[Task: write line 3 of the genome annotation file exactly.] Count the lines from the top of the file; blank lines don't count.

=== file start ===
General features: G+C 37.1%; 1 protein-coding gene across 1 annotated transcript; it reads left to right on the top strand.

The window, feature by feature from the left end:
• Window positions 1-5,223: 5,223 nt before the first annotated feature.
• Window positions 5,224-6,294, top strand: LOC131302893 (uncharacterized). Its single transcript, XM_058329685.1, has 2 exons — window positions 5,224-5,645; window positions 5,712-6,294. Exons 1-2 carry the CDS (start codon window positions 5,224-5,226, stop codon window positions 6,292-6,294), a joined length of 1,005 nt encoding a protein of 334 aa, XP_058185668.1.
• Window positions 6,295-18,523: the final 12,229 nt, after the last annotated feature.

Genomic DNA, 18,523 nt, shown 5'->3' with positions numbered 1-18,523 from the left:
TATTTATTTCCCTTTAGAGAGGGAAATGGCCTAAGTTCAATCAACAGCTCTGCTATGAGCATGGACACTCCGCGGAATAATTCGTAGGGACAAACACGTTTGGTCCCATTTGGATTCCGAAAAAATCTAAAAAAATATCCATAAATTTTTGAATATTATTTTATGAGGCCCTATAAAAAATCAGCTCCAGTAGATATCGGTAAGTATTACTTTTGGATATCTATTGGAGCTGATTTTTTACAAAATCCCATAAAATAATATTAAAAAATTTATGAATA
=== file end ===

• Window positions 1-5,223: 5,223 nt before the first annotated feature.